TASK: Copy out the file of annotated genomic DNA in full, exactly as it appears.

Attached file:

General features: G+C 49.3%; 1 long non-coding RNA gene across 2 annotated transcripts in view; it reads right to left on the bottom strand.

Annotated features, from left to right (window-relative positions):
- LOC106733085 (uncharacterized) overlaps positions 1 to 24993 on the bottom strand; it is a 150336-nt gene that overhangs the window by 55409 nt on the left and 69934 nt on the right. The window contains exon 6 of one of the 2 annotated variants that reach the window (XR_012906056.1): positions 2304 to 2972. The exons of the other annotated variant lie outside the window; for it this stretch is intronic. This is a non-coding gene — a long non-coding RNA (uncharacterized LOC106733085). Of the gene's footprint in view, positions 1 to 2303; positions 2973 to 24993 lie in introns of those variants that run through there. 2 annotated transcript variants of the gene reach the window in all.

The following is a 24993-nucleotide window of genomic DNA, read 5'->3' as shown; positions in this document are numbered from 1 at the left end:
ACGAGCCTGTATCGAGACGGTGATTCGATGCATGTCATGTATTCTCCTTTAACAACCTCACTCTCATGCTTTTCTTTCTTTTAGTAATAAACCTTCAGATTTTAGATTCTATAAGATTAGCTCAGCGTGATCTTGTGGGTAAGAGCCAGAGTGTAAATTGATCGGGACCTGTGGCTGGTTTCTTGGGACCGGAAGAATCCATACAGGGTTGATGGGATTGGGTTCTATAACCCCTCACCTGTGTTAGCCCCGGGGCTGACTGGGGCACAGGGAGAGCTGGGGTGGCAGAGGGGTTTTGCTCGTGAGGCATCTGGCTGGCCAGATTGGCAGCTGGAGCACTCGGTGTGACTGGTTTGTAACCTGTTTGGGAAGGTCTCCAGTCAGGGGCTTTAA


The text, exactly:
General features: G+C 49.3%; 1 long non-coding RNA gene across 2 annotated transcripts in view; it reads right to left on the bottom strand.

Annotated features, from left to right (window-relative positions):
- LOC106733085 (uncharacterized) overlaps positions 1 to 24993 on the bottom strand; it is a 150336-nt gene that overhangs the window by 55409 nt on the left and 69934 nt on the right. The window contains exon 6 of one of the 2 annotated variants that reach the window (XR_012906056.1): positions 2304 to 2972. The exons of the other annotated variant lie outside the window; for it this stretch is intronic. This is a non-coding gene — a long non-coding RNA (uncharacterized LOC106733085). Of the gene's footprint in view, positions 1 to 2303; positions 2973 to 24993 lie in introns of those variants that run through there. 2 annotated transcript variants of the gene reach the window in all.

The following is a 24993-nucleotide window of genomic DNA, read 5'->3' as shown; positions in this document are numbered from 1 at the left end:
ACGAGCCTGTATCGAGACGGTGATTCGATGCATGTCATGTATTCTCCTTTAACAACCTCACTCTCATGCTTTTCTTTCTTTTAGTAATAAACCTTCAGATTTTAGATTCTATAAGATTAGCTCAGCGTGATCTTGTGGGTAAGAGCCAGAGTGTAAATTGATCGGGACCTGTGGCTGGTTTCTTGGGACCGGAAGAATCCATACAGGGTTGATGGGATTGGGTTCTATAACCCCTCACCTGTGTTAGCCCCGGGGCTGACTGGGGCACAGGGAGAGCTGGGGTGGCAGAGGGGTTTTGCTCGTGAGGCATCTGGCTGGCCAGATTGGCAGCTGGAGCACTCGGTGTGACTGGTTTGTAACCTGTTTGGGAAGGTCTCCAGTCAGGGGCTTTAA